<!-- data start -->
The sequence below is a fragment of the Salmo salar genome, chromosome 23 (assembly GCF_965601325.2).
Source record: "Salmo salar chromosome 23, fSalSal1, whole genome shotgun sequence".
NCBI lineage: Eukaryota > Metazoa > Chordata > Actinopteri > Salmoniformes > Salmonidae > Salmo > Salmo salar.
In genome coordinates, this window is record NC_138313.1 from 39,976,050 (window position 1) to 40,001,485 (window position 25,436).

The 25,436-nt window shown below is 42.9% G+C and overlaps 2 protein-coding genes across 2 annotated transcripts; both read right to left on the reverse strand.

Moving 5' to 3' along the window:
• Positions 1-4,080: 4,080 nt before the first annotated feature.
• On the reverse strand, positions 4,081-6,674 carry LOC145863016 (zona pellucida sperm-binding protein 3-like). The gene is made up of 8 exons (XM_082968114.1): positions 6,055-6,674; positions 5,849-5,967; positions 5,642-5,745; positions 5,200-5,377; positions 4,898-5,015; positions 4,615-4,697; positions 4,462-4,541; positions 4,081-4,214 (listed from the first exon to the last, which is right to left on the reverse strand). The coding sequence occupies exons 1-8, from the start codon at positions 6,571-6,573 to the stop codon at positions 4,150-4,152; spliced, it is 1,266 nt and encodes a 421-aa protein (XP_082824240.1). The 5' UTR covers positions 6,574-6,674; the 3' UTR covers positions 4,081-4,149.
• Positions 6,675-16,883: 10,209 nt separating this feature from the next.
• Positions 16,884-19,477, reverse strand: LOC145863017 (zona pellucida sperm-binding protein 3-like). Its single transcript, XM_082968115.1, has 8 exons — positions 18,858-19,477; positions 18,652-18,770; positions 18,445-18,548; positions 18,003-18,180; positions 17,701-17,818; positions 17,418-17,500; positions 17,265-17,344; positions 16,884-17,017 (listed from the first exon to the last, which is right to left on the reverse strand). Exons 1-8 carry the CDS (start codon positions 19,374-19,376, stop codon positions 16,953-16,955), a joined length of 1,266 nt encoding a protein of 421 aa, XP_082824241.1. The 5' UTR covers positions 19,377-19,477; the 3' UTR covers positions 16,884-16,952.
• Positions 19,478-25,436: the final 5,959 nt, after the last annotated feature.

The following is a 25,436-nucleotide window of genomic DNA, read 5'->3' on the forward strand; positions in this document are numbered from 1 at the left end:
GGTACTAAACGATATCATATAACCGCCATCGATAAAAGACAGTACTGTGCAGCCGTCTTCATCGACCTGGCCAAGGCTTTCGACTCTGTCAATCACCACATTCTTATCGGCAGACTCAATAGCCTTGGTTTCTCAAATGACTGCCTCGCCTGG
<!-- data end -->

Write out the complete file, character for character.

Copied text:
The sequence below is a fragment of the Salmo salar genome, chromosome 23 (assembly GCF_965601325.2).
Source record: "Salmo salar chromosome 23, fSalSal1, whole genome shotgun sequence".
NCBI lineage: Eukaryota > Metazoa > Chordata > Actinopteri > Salmoniformes > Salmonidae > Salmo > Salmo salar.
In genome coordinates, this window is record NC_138313.1 from 39,976,050 (window position 1) to 40,001,485 (window position 25,436).

The 25,436-nt window shown below is 42.9% G+C and overlaps 2 protein-coding genes across 2 annotated transcripts; both read right to left on the reverse strand.

Moving 5' to 3' along the window:
• Positions 1-4,080: 4,080 nt before the first annotated feature.
• On the reverse strand, positions 4,081-6,674 carry LOC145863016 (zona pellucida sperm-binding protein 3-like). The gene is made up of 8 exons (XM_082968114.1): positions 6,055-6,674; positions 5,849-5,967; positions 5,642-5,745; positions 5,200-5,377; positions 4,898-5,015; positions 4,615-4,697; positions 4,462-4,541; positions 4,081-4,214 (listed from the first exon to the last, which is right to left on the reverse strand). The coding sequence occupies exons 1-8, from the start codon at positions 6,571-6,573 to the stop codon at positions 4,150-4,152; spliced, it is 1,266 nt and encodes a 421-aa protein (XP_082824240.1). The 5' UTR covers positions 6,574-6,674; the 3' UTR covers positions 4,081-4,149.
• Positions 6,675-16,883: 10,209 nt separating this feature from the next.
• Positions 16,884-19,477, reverse strand: LOC145863017 (zona pellucida sperm-binding protein 3-like). Its single transcript, XM_082968115.1, has 8 exons — positions 18,858-19,477; positions 18,652-18,770; positions 18,445-18,548; positions 18,003-18,180; positions 17,701-17,818; positions 17,418-17,500; positions 17,265-17,344; positions 16,884-17,017 (listed from the first exon to the last, which is right to left on the reverse strand). Exons 1-8 carry the CDS (start codon positions 19,374-19,376, stop codon positions 16,953-16,955), a joined length of 1,266 nt encoding a protein of 421 aa, XP_082824241.1. The 5' UTR covers positions 19,377-19,477; the 3' UTR covers positions 16,884-16,952.
• Positions 19,478-25,436: the final 5,959 nt, after the last annotated feature.

The following is a 25,436-nucleotide window of genomic DNA, read 5'->3' on the forward strand; positions in this document are numbered from 1 at the left end:
GGTACTAAACGATATCATATAACCGCCATCGATAAAAGACAGTACTGTGCAGCCGTCTTCATCGACCTGGCCAAGGCTTTCGACTCTGTCAATCACCACATTCTTATCGGCAGACTCAATAGCCTTGGTTTCTCAAATGACTGCCTCGCCTGG